The Financial Conduct Authority (FCA) has warned all cryptoasset firms marketing to UK consumers, including firms based overseas, they will soon need to comply with the UK financial promotions regime.
It said: “Firms must start preparing now for this regime. We will take robust action against firms breaching these requirements.”
In January 2022, the UK government published a consultation response setting out its intention to legislate to bring the promotions of certain cryptoassets within the FCA’s remit. This regime will apply to all firms marketing cryptoassets to UK consumers regardless of whether the firm is based overseas or what technology is used to make the promotion.
Just over a year later, the UK government published a policy statement on its approach to cryptoasset financial promotions regulation. The policy statement sets out the government’s intention to introduce a bespoke exemption in the Financial Promotion Order for cryptoasset businesses registered with the FCA under the Money Laundering, Terrorist Financing and Transfer of Funds (Information on the Payer) Regulations 2017 (MLRs).
This exemption will enable cryptoasset businesses which are registered with the FCA under the MLRs, but who are not otherwise authorised persons, to communicate their own cryptoasset financial promotions to UK consumers. The policy statement also set out the government’s intention to reduce the implementation period for the regime to four months from six months.
Subject to parliamentary approval, when the regime comes into force there will be four routes to communicating cryptoasset promotions to UK consumers:
- The promotion is communicated by an FCA authorised person;
- The promotion is made by an unauthorised person but approved by an FCA authorised person. Legislation is currently making its way through parliament which, if made, would introduce a regulatory gateway that authorised firms will need to pass through in order to approve financial promotions for unauthorised persons;
- The promotion is communicated by a cryptoasset business registered under the MLRs with the FCA; and/or
- The promotion otherwise complies with the conditions of an exemption in the Financial Promotion Order.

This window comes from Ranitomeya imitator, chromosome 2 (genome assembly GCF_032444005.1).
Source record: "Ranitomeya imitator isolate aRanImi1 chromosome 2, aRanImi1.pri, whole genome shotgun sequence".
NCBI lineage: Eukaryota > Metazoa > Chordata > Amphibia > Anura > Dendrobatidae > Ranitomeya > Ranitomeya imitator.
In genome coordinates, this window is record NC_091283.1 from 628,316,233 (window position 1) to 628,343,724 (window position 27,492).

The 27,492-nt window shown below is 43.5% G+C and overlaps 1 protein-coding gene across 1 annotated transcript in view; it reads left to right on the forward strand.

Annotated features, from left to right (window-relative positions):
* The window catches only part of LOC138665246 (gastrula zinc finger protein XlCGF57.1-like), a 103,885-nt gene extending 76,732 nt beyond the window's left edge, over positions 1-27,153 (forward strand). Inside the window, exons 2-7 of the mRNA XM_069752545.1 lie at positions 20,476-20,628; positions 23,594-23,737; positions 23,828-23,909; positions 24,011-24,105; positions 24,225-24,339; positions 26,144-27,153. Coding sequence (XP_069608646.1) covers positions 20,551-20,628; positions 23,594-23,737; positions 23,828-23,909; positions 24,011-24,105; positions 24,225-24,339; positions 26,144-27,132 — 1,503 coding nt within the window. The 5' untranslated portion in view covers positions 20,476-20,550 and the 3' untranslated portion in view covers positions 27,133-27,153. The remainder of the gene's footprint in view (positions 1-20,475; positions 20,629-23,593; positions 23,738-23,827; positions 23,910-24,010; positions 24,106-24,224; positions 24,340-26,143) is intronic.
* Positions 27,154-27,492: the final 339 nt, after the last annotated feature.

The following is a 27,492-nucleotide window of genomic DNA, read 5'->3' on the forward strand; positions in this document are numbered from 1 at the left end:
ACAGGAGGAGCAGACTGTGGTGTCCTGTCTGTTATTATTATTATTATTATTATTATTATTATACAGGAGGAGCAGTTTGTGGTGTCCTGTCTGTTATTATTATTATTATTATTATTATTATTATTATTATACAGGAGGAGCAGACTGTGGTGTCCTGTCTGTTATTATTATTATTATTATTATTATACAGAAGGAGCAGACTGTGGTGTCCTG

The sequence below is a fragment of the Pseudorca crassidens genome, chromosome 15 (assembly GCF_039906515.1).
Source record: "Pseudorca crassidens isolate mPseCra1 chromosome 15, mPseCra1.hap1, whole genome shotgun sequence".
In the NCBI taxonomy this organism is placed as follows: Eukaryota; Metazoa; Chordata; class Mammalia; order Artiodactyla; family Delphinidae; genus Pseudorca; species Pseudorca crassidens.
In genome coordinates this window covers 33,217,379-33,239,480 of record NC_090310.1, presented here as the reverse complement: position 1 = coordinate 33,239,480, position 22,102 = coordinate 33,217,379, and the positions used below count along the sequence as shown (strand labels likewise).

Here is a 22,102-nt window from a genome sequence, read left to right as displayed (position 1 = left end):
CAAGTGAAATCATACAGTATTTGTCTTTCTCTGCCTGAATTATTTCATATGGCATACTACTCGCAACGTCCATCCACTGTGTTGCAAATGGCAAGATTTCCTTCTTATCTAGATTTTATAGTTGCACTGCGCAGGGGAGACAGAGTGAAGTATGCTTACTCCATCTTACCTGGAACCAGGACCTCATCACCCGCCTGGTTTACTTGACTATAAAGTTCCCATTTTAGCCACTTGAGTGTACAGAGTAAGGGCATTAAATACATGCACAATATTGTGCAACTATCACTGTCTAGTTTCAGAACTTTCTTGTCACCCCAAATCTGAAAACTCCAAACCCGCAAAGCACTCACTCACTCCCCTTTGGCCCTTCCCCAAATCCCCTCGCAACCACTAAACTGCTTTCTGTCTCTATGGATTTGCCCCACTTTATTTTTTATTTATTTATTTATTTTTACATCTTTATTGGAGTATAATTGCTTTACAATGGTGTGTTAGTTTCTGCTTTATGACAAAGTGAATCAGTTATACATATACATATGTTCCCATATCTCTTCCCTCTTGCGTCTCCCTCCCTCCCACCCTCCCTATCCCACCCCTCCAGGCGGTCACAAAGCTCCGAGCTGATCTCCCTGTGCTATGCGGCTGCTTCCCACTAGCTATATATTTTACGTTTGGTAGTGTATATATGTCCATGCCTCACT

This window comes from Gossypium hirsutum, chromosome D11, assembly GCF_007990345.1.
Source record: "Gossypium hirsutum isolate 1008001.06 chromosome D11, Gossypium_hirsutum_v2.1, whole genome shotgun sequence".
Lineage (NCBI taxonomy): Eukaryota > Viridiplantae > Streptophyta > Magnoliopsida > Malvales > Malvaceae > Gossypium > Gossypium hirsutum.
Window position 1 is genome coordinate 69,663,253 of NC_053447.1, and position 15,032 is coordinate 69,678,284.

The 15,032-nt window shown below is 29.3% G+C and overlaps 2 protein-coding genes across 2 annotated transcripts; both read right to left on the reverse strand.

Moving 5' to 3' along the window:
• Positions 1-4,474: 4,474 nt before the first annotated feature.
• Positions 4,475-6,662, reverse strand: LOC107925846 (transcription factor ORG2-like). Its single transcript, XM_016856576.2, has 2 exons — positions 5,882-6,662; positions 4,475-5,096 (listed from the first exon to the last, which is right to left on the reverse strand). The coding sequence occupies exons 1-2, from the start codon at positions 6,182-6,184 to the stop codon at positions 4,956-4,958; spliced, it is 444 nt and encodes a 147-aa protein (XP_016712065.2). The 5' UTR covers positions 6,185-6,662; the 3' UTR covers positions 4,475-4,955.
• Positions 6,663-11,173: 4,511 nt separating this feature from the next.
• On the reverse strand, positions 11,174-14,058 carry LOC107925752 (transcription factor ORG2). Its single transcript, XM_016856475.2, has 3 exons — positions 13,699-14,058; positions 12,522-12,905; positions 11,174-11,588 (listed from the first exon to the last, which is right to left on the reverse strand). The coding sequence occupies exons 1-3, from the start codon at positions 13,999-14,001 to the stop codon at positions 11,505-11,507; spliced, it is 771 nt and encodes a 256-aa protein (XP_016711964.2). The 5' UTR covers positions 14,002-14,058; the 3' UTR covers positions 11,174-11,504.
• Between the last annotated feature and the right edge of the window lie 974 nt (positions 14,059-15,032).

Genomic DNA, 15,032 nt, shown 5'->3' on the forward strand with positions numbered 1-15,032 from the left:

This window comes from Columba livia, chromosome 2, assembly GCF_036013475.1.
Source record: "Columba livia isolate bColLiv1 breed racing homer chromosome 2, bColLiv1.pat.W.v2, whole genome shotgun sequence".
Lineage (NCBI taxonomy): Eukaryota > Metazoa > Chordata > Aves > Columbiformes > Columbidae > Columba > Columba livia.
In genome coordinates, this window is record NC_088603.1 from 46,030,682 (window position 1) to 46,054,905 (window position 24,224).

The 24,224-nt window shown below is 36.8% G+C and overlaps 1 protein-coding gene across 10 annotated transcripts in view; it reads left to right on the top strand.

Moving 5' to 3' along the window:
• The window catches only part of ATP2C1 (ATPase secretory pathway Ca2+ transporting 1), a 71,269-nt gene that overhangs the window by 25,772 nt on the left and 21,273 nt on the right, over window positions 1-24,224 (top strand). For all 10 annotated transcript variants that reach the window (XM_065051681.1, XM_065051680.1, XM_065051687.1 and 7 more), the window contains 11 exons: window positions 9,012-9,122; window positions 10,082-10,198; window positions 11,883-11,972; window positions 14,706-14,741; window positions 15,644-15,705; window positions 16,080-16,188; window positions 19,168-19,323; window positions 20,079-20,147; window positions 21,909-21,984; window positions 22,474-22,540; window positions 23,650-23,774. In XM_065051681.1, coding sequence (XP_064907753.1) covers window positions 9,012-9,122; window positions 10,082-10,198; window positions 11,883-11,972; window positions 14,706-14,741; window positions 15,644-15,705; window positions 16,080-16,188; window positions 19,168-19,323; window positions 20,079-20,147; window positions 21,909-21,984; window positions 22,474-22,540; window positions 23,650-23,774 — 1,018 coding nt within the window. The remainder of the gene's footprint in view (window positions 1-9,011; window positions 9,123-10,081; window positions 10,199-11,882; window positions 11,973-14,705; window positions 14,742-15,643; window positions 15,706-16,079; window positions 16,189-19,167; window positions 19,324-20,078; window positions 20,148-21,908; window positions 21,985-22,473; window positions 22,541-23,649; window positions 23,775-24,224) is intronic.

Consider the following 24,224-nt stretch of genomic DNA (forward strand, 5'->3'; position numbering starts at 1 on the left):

For these purposes, a firm only authorised under the Electronic Money Regulations or the Payment Services Regulations is not considered an ‘authorised person’ and so cannot communicate or approve financial promotions. This is set in legislation and cannot be modified by FCA rules.
Promotions that are not made using one of these routes will be in breach of section 21 of the Financial Services and Markets Act 2000 (FSMA), which is a criminal offence punishable by up to two years’ imprisonment.
Final rules incoming
The UK regulator said: “We will publish our final rules for cryptoasset promotions once the relevant legislation has been made. Subject to any changes in circumstances, we expect to take a consistent approach to cryptoassets to that taken in our new rules, in place from 1 February 2023, for other high-risk investments.
“This would mean firms being required to use specific risk warnings and positive frictions, such as a 24-hour cooling off period, in their consumer journeys, in addition to the overarching requirement that their promotions are clear, fair and not misleading.
“Cryptoassets remain high risk. We have repeatedly warned that consumers should be prepared to lose all of their money if they buy cryptoassets. Recent events such as the high-profile failure of several cryptoasset firms further highlight the riskiness of these products. There is unlikely to be any compensation under the Financial Services Compensation Scheme (FSCS) for consumers who lose money.
“Cryptoasset businesses marketing to UK consumers, including firms based overseas, must get ready for this regime. Acting now will help ensure they can continue to legally promote to UK consumers. We encourage firms to take all necessary advice as part of their preparations.
“The government intends to grant the FCA supervision and enforcement powers over MLR registered cryptoasset businesses relying on the new bespoke exemption. We will take robust action where we see firms promoting cryptoassets to UK consumers in breach of the requirements of the financial promotions regime. This may include, but it is not limited to, take downs of websites that are in breach, issuing public warnings and enforcement action.”